The Man Who Cried Anti-Semitism
How the media amplified dumb attack on public sculpture and why Shorewood took it down.
Public art hasn’t been all that successful in Milwaukee, but Spillover II, a sculpture in Shorewood’s Atwater Park, has stood as one of the exceptions. The well-received work — a kind of a hollow, faceless man made of random letters fashioned from metal — had stood in park for about five years, without a whiff of controversy.
Its pedigree was impressive. It cost $350,000, was paid for by a private anonymous donor and Russell Bowman, former director of the Milwaukee Art Museum and current Chicago art consultant, helped select renowned artist Jaume Plensa. Plensa had created Crown Fountain in Chicago’s Millennium Park, perhaps the most successful public art in America since the Vietnam War Memorial in Washington D.C.
Milwaukee Journal Sentinel critic Mary Louise Schumacher called the work a “poetic visual epistle,” but complained that the “clumsy concrete slab” it was placed on undercut the work’s impact, turning it “trite and literal.”
Tom Bamberger, then a critic for Milwaukee Magazine, disagreed: “Shorewood got a fine work, a sonnet rather than a novel, from a great artist… The structure shimmers in the morning and afternoon light, when the individual letters start popping out. And at night its candescence becomes a humanistic ball of light.”
Neither Schumacher nor Bamberger (who is Jewish) saw any evidence of anti-semitism. Nor, for that matter, had any of the countless people who looked at the work since its installation in the fall of 2010.
Enter Matt Sweetwood, a New Jersey resident who says he makes his living as “a speaker and consultant” and happened to be visiting his daughter in Shorewood. Sweetwood, who is Jewish, took a look at Spillover II and decided it was a “hateful sculpture,” because its hundreds of random letters contained, he claimed, the words “Cheap Jew,” “Fry Bad Jew” and “Dead Jew. ” To make sure no one missed his blog post of November 8, Sweetwood tweeted it relentlessly and contacted Jewish anti-defamation organizations and the issue soon went viral.
Sweetwood claims these words are “in plain sight,” but if you look at the photo of the sculpture on his blog the words cannot be seen. So what he did is provide a second photo which changes the sculpture by highlighting only certain letters, and thereby turns a random alphabet stew into alleged anti-semitism. Yet even with the letters highlighted, if you read horizontally in the normal fashion you get either the word “dew” or “djew.”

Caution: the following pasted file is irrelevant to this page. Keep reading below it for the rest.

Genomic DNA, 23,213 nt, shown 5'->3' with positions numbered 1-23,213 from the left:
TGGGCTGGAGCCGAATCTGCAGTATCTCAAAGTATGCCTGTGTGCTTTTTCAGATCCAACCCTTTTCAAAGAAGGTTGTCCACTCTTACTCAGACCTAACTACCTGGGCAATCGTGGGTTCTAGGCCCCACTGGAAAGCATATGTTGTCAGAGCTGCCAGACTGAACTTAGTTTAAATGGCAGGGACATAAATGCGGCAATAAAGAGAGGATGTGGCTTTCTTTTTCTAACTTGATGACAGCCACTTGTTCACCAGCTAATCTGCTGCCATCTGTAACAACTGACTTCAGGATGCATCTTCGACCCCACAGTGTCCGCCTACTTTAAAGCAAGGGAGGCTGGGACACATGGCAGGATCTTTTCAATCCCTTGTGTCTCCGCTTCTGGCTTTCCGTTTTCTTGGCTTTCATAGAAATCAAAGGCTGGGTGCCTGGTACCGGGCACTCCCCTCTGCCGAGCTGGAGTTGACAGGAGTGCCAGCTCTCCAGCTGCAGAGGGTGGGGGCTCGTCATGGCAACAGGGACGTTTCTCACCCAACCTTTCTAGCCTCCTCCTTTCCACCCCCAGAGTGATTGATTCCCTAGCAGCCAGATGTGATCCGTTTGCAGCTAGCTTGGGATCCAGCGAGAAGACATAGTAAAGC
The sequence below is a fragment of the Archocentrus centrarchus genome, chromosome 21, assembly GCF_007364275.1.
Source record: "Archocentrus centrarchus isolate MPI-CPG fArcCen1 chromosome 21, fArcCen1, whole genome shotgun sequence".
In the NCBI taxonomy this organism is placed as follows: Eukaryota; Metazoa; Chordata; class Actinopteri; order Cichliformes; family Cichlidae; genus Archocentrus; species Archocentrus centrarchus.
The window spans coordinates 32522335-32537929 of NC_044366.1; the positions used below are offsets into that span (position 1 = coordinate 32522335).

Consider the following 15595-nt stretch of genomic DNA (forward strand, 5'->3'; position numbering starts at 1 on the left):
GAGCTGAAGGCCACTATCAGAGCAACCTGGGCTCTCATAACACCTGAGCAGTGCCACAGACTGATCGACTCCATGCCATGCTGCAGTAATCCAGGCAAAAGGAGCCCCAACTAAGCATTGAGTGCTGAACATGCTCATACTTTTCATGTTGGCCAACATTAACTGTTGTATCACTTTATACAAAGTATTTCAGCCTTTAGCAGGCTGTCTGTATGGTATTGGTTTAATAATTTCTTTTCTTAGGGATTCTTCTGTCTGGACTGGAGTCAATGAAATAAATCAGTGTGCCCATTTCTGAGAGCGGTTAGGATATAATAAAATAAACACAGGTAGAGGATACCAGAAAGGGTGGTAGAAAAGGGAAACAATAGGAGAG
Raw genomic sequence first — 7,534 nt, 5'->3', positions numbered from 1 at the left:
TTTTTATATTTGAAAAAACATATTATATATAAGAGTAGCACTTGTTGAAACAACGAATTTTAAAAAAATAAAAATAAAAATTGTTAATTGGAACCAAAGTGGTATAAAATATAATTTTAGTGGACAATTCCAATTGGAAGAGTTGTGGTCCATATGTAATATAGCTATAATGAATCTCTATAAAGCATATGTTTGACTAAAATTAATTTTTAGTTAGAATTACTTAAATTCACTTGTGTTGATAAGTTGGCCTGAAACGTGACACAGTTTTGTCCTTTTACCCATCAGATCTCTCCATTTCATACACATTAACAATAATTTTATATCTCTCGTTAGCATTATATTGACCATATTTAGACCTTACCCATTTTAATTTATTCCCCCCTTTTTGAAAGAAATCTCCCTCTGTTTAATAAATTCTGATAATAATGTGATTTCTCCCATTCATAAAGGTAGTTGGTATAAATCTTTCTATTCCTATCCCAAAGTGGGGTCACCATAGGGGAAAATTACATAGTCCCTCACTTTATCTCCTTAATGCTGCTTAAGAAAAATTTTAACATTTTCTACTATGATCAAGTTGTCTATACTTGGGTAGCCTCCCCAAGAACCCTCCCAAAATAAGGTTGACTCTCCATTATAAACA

Nonetheless, Sweetwood’s post condemned Plensa as a “coward” who committed a deliberate act of anti-semitism. How did he know this was deliberate, I asked Sweetwood? A professional artist, he says, would “know every inch of the sculpture. I’ve had several artists tell me,” he said, adding “I’m no artist.”
And so, a man who concedes he’s not an artist and really knows nothing but what a few friends told him and who never bothered to check his impression with the work’s creator, condemns a world-renowned artist as an anti-semite. Using the same approach, I would condemn Sweetwood as the real hateful person here, a publicity hound looking to drive up his name recognition for his consulting business. But Sweetwood denies this was his motivation.
In the pre-internet world, before the world was awash in blogs of wildly variable quality, Sweetwood would have been ignored as a crackpot. But nowadays, anyone who gets traffic online is automatically an authority. And so, because Sweetwood’s post had gone viral, Schumacher and the Journal Sentinel decided this click bait had to be covered.
Schumacher is not only an art critic, but a critic who had reviewed the work and found no anti-semitism. Did she link readers to her review? Nope. Did she weigh in with her view of this art work and its alleged hatefulness? Nope.
Instead she did a story helping spread his absurd claim. Worse, the newspaper validated Sweetwood by presenting a photo that, once again, altered the sculpture by highlighting the letters that Sweetwood wants people to see. Schumacher also included a quote by Rabbi Alexander Milchtein of the Milwaukee Synogogue for Russian Jews, questioning whether the work should be removed. I called Milchtein this week and he says he had viewed the work a couple times and “I didn’t notice anything,” but became convinced it was anti-semitism after Sweetwood’s charges were made.